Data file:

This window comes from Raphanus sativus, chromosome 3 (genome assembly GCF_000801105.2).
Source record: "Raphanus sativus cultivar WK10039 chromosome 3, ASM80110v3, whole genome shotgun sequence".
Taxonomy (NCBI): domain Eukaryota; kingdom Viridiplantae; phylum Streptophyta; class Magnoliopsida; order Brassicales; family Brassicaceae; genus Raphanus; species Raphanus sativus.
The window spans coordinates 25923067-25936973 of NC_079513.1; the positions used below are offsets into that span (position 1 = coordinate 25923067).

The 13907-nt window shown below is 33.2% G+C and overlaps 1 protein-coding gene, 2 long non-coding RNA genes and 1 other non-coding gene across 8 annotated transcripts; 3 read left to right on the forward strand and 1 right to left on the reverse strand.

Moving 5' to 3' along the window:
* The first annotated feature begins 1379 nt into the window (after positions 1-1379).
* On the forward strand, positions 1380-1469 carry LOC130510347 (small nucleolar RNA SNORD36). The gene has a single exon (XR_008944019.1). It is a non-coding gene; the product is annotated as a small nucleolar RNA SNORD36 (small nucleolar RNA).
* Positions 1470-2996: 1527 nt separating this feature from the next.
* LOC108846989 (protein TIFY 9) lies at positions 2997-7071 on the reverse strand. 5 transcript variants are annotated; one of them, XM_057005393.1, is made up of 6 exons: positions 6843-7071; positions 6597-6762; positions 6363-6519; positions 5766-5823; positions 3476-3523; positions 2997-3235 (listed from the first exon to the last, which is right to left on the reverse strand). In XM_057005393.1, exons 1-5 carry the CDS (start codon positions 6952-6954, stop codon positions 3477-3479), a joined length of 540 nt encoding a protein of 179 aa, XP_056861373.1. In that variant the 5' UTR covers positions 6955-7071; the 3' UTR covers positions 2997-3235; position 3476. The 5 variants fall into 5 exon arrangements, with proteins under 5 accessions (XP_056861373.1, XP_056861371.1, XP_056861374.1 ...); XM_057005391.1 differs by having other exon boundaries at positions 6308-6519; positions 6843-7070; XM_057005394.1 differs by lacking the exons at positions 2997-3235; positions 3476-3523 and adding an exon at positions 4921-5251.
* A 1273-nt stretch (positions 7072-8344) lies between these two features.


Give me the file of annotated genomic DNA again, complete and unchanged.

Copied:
This window comes from Raphanus sativus, chromosome 3 (genome assembly GCF_000801105.2).
Source record: "Raphanus sativus cultivar WK10039 chromosome 3, ASM80110v3, whole genome shotgun sequence".
Taxonomy (NCBI): domain Eukaryota; kingdom Viridiplantae; phylum Streptophyta; class Magnoliopsida; order Brassicales; family Brassicaceae; genus Raphanus; species Raphanus sativus.
The window spans coordinates 25923067-25936973 of NC_079513.1; the positions used below are offsets into that span (position 1 = coordinate 25923067).

The 13907-nt window shown below is 33.2% G+C and overlaps 1 protein-coding gene, 2 long non-coding RNA genes and 1 other non-coding gene across 8 annotated transcripts; 3 read left to right on the forward strand and 1 right to left on the reverse strand.

Moving 5' to 3' along the window:
* The first annotated feature begins 1379 nt into the window (after positions 1-1379).
* On the forward strand, positions 1380-1469 carry LOC130510347 (small nucleolar RNA SNORD36). The gene has a single exon (XR_008944019.1). It is a non-coding gene; the product is annotated as a small nucleolar RNA SNORD36 (small nucleolar RNA).
* Positions 1470-2996: 1527 nt separating this feature from the next.
* LOC108846989 (protein TIFY 9) lies at positions 2997-7071 on the reverse strand. 5 transcript variants are annotated; one of them, XM_057005393.1, is made up of 6 exons: positions 6843-7071; positions 6597-6762; positions 6363-6519; positions 5766-5823; positions 3476-3523; positions 2997-3235 (listed from the first exon to the last, which is right to left on the reverse strand). In XM_057005393.1, exons 1-5 carry the CDS (start codon positions 6952-6954, stop codon positions 3477-3479), a joined length of 540 nt encoding a protein of 179 aa, XP_056861373.1. In that variant the 5' UTR covers positions 6955-7071; the 3' UTR covers positions 2997-3235; position 3476. The 5 variants fall into 5 exon arrangements, with proteins under 5 accessions (XP_056861373.1, XP_056861371.1, XP_056861374.1 ...); XM_057005391.1 differs by having other exon boundaries at positions 6308-6519; positions 6843-7070; XM_057005394.1 differs by lacking the exons at positions 2997-3235; positions 3476-3523 and adding an exon at positions 4921-5251.
* A 1273-nt stretch (positions 7072-8344) lies between these two features.